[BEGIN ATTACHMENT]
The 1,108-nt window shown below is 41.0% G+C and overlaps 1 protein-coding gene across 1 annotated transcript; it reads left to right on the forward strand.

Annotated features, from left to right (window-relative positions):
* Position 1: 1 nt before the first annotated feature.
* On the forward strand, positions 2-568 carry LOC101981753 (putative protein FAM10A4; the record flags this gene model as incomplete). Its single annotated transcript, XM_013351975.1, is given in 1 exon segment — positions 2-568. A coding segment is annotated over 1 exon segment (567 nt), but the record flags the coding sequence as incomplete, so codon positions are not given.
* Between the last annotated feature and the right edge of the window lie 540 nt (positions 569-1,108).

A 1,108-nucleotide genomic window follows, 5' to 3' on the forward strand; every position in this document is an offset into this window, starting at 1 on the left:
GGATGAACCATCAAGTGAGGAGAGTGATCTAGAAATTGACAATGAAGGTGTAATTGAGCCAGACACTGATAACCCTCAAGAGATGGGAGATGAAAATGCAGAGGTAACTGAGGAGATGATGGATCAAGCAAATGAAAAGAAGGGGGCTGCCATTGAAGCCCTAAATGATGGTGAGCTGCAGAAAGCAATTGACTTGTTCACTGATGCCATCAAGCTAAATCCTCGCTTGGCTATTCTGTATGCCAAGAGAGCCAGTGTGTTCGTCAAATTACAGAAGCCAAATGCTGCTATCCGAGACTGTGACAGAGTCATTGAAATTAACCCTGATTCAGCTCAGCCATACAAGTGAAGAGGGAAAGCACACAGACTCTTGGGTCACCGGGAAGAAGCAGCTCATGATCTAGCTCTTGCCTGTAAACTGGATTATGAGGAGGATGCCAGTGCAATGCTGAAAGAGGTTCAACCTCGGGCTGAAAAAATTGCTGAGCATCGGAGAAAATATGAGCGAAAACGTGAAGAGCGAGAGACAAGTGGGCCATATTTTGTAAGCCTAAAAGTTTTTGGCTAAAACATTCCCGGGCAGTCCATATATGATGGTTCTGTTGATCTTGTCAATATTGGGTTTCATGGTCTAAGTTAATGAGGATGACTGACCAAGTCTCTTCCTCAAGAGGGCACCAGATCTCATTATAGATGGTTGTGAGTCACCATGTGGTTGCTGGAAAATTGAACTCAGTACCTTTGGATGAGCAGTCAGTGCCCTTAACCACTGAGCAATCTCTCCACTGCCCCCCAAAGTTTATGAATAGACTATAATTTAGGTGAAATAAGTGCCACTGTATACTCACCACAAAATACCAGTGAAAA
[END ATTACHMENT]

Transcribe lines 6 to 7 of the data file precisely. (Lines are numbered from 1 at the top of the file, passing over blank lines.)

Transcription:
A 1,108-nucleotide genomic window follows, 5' to 3' on the forward strand; every position in this document is an offset into this window, starting at 1 on the left:
GGATGAACCATCAAGTGAGGAGAGTGATCTAGAAATTGACAATGAAGGTGTAATTGAGCCAGACACTGATAACCCTCAAGAGATGGGAGATGAAAATGCAGAGGTAACTGAGGAGATGATGGATCAAGCAAATGAAAAGAAGGGGGCTGCCATTGAAGCCCTAAATGATGGTGAGCTGCAGAAAGCAATTGACTTGTTCACTGATGCCATCAAGCTAAATCCTCGCTTGGCTATTCTGTATGCCAAGAGAGCCAGTGTGTTCGTCAAATTACAGAAGCCAAATGCTGCTATCCGAGACTGTGACAGAGTCATTGAAATTAACCCTGATTCAGCTCAGCCATACAAGTGAAGAGGGAAAGCACACAGACTCTTGGGTCACCGGGAAGAAGCAGCTCATGATCTAGCTCTTGCCTGTAAACTGGATTATGAGGAGGATGCCAGTGCAATGCTGAAAGAGGTTCAACCTCGGGCTGAAAAAATTGCTGAGCATCGGAGAAAATATGAGCGAAAACGTGAAGAGCGAGAGACAAGTGGGCCATATTTTGTAAGCCTAAAAGTTTTTGGCTAAAACATTCCCGGGCAGTCCATATATGATGGTTCTGTTGATCTTGTCAATATTGGGTTTCATGGTCTAAGTTAATGAGGATGACTGACCAAGTCTCTTCCTCAAGAGGGCACCAGATCTCATTATAGATGGTTGTGAGTCACCATGTGGTTGCTGGAAAATTGAACTCAGTACCTTTGGATGAGCAGTCAGTGCCCTTAACCACTGAGCAATCTCTCCACTGCCCCCCAAAGTTTATGAATAGACTATAATTTAGGTGAAATAAGTGCCACTGTATACTCACCACAAAATACCAGTGAAAA